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Temporary workplace rules for contractors

Contractors travelling to and from a client’s site must comply with HMRC’s temporary workplace rules if they wish to claim travel and subsistence expenses and, if a limited company contractor, to benefit from a corporation tax deduction.

HMRC’s definition of a temporary workplace might appear quite straightforward, but there are additional rules and complexities that could impact on a contractor’s ability to claim expenses and save tax.

Contractors incorrectly claiming expenses and subsistence could face back taxes, interest and penalties if their error is discovered by an HMRC inspector during the course of a routine inspection.

What is a temporary workplace?

According to HMRC’s guidance in EIM32075 :

A workplace is a temporary workplace if an employee goes there only to perform a task of limited duration or for a temporary purpose.

It goes on to say:

Even where an employee attends a workplace regularly, it will be a temporary workplace and so not a permanent workplace, if the employee attends for the purpose of performing a task of limited duration or other temporary purpose.

So, for the vast majority of limited company contractors whose permanent base is their home office, or umbrella company contractors whose base is their umbrella company’s head office, working on a time-limited contract on the client’s site would appear to qualify as being a temporary workplace. As such, expenses and tax reliefs can be legitimately claimed.

A workplace is a temporary workplace if an employee goes there only to perform a task of limited duration or for a temporary purpose


However, in its definition of a temporary workplace, HMRC draws contractors’ attention to:

The vast majority of contractors are unlikely to be affected by the depot and bases rule or the area rule, but the 24 month and fixed term appointment rules could, and do, apply to many contractors.

HMRC’s definition of a ‘limited duration’ – the 24 month/40% rule

HMRC says that if a period of continuous work lasts more than 24 months at a temporary workplace, then that location ceases to be a temporary workplace and expenses, subsistence and tax relief can no longer be claimed by the contractor.

The rules also say that “a period of continuous work is defined…as a period over which the duties are performed to a significant extent at that place”. According to HMRC, “to a significant extent” means 40% or more of a contractor’s time.

So, a contractor who is spending more than 40% of their time on a client’s site can no longer claim expenses, subsistence and tax relief after 24 months.

Furthermore, the rules state that the workplace stops being temporary when the contractor knows they will be spending more than 24 months at that location, not necessary after 24 months have elapsed.

That means that if a contractor has worked for 18 months at a client’s site and then wins a renewal for a further 12 months, they must stop claiming at that point and not continue to claim expenses for a further 6 months until the 24th month.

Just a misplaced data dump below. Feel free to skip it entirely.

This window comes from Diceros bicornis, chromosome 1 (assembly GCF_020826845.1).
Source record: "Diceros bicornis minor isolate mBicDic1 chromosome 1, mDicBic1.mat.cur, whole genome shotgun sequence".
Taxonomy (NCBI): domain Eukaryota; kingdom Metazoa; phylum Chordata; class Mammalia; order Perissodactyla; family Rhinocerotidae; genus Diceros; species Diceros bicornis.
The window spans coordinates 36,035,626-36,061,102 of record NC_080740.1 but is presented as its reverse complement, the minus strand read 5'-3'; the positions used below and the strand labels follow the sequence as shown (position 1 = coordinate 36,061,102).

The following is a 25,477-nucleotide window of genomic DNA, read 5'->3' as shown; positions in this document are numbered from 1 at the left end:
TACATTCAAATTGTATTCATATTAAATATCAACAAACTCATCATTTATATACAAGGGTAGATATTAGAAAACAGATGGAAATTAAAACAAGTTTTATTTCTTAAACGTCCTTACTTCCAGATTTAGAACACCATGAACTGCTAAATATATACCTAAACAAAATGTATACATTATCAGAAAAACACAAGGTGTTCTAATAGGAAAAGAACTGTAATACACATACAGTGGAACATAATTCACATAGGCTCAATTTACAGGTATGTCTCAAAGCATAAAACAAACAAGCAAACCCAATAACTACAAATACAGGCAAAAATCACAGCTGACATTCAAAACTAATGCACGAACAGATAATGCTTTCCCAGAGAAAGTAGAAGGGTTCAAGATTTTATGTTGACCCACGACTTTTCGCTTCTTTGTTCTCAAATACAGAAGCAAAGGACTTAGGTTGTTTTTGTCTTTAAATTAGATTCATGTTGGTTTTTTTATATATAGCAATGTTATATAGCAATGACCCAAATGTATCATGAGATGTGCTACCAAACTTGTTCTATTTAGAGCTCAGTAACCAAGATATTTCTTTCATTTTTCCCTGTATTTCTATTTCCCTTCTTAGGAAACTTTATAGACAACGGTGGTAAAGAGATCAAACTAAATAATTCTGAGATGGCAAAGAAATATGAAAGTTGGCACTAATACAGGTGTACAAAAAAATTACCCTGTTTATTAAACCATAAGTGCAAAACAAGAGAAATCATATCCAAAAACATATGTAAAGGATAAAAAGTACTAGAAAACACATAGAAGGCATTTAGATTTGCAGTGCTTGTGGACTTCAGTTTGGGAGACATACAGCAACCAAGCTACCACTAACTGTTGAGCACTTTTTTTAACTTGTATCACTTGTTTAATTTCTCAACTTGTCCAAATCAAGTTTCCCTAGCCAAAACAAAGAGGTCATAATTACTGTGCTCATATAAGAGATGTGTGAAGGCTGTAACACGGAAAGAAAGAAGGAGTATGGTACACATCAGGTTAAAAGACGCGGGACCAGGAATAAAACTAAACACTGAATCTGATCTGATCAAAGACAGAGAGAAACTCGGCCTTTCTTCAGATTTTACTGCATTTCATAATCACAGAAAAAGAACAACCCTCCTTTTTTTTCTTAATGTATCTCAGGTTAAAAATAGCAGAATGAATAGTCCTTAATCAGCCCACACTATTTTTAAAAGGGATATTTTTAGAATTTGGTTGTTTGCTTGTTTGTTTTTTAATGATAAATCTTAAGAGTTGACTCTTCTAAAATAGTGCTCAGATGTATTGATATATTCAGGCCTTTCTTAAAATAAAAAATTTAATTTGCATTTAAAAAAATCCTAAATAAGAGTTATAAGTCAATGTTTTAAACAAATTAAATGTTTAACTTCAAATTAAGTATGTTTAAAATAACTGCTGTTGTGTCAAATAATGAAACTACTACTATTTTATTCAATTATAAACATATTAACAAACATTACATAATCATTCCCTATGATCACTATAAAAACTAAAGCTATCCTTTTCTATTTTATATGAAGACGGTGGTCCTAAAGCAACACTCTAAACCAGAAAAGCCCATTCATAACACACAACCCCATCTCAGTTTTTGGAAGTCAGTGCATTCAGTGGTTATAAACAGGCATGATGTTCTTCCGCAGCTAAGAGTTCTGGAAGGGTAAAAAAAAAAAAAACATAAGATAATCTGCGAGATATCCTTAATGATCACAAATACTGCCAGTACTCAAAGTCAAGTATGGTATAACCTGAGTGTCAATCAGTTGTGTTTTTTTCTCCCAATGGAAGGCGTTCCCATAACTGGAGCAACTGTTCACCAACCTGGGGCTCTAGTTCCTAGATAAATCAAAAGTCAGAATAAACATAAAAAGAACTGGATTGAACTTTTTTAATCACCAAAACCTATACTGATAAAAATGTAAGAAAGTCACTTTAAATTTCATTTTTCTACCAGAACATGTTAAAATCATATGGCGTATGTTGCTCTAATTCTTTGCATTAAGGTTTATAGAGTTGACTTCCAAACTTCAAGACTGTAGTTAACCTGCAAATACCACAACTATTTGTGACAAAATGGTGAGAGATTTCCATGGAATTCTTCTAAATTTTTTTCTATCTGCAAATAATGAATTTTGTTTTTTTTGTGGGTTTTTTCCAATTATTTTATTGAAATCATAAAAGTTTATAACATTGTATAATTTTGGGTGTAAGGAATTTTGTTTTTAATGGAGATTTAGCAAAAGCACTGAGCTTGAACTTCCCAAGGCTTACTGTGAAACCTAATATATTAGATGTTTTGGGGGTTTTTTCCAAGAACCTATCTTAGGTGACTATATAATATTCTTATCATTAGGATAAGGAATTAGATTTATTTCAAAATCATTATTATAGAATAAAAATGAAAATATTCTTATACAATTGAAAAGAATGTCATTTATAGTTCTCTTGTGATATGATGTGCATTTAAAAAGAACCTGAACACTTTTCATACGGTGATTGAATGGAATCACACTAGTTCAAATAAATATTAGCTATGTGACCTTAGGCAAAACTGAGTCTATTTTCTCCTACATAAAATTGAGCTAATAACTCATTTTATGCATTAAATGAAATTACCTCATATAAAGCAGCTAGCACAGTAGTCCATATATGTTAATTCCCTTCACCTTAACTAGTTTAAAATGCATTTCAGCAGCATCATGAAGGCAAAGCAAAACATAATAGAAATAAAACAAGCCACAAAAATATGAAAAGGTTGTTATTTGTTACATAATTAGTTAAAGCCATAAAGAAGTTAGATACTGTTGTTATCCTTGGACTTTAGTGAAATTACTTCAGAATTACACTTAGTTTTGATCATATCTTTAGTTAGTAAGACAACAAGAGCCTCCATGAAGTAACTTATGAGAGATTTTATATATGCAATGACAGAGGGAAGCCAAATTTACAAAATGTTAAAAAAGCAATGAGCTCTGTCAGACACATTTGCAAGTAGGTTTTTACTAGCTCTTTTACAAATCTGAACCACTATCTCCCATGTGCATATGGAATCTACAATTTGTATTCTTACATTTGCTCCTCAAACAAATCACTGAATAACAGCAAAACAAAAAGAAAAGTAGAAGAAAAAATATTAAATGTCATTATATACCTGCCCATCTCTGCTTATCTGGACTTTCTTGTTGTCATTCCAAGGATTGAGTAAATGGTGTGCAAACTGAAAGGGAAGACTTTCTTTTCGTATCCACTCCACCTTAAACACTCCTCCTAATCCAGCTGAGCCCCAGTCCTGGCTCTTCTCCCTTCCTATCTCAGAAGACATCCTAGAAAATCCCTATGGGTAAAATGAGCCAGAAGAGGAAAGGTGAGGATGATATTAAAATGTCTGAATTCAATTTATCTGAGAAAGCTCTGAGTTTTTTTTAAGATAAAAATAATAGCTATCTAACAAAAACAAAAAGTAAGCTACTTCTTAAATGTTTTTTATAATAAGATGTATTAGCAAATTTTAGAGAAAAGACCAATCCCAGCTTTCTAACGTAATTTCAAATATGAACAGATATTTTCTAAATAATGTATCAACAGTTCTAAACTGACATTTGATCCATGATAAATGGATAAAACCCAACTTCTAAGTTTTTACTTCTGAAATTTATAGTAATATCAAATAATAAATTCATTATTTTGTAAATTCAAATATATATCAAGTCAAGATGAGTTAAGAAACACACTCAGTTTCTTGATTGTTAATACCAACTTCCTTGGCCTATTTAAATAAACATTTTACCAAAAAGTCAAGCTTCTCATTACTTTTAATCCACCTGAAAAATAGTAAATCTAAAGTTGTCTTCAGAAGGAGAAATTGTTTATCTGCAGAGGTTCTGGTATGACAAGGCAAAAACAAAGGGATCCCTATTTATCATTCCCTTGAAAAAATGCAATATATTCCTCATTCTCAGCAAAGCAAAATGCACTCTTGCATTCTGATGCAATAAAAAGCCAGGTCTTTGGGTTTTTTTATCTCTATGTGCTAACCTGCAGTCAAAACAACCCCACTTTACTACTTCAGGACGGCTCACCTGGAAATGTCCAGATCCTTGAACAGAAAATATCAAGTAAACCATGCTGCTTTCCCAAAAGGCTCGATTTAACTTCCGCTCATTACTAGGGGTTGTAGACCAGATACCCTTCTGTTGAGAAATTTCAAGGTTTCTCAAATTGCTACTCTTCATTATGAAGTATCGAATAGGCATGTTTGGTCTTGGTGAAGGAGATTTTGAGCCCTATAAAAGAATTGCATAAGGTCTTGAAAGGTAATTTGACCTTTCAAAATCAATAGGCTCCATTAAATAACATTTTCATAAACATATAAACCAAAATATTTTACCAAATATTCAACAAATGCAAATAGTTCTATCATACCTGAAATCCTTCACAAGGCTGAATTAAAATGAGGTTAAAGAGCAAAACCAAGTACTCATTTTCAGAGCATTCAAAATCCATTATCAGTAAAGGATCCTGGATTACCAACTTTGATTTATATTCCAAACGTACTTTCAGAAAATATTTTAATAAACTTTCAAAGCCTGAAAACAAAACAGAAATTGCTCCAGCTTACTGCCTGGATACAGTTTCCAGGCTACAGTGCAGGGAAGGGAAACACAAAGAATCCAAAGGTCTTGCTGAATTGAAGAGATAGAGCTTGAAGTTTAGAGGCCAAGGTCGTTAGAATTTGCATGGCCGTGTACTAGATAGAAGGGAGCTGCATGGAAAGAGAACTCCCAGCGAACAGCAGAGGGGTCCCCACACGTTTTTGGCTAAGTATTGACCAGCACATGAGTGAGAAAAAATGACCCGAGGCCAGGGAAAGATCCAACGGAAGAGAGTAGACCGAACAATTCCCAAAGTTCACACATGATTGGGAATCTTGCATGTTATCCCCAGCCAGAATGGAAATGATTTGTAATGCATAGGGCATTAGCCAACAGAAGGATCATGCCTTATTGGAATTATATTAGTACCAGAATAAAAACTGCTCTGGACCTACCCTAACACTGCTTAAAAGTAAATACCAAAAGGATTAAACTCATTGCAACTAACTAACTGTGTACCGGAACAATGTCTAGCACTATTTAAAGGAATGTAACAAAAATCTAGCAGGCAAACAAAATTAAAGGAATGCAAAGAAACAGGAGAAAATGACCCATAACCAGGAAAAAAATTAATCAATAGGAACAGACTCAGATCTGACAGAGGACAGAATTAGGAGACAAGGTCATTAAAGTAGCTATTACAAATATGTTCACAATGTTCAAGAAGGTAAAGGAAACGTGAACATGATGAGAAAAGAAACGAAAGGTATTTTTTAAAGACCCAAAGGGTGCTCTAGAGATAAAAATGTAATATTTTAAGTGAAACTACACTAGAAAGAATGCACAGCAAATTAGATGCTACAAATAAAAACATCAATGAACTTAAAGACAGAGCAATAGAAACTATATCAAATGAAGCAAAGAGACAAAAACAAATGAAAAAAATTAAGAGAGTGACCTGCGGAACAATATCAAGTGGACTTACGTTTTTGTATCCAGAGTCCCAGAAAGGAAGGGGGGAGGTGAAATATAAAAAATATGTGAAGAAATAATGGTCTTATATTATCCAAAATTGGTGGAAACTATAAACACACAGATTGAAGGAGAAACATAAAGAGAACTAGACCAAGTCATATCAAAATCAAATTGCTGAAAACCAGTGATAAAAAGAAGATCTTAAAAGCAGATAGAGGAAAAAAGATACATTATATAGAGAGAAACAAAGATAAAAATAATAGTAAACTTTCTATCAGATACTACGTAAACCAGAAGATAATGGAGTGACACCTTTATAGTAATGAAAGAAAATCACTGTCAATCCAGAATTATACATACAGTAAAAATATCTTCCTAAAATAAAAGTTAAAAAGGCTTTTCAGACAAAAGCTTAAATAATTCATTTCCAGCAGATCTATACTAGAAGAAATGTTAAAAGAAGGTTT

The fixed term appointment rule – single, standalone contracts

The fixed term appointment rule can potentially prevent a contractor from claiming any expenses or tax relief at all. This is designed to prevent the client’s location for one-off assignments from qualifying as temporary workplace.

This rule might apply when, for example, an employee has left one job and is not starting the new one for three months and decides to contract for three months in between.

HMRC says that the client’s site cannot be a temporary workplace if the contractor is working on a contract “that can be expected to last for all, or almost all, of the period for which he or she is likely to hold, or continue to hold, that employment”.

Whether they are working via an umbrella company or limited company, the contractor will only be employed by that company for the duration of the contract, after which they start their new permanent job with their next employer. That means the client’s site cannot qualify as a temporary workplace and they cannot claim expenses and tax reliefs.

Area and depot and bases rules

The area and depot and bases rules are mainly aimed at field-based employees, who may or may not work from home as well.

An employee, such as a field-based engineer, may be based out of a particular depot and allocated work by their supervisor at that depot. In this case, the depot is classed as their permanent workplace if they regularly visit the site and the main reason they go there is to receive work.

The area rule might apply to a sales representative who has no depot or office but who is assigned a specific geographic sales area. The whole area qualifies as the sales rep’s permanent workplace if, according to HMRC:

  • They have no other permanent workplace location
  • They work in the area regularly
  • Their job description and duties are defined by that geographical area
  • The area was treated as a ‘workplace’.

Establishing whether a client’s site is a temporary workplace, and whether the 24 month rule will continue to apply with a change of contract, can be complex. Contractors should confirm their personal circumstances with their accountant before claiming expenses and tax reliefs.

Published: Wednesday, 21 August 2013

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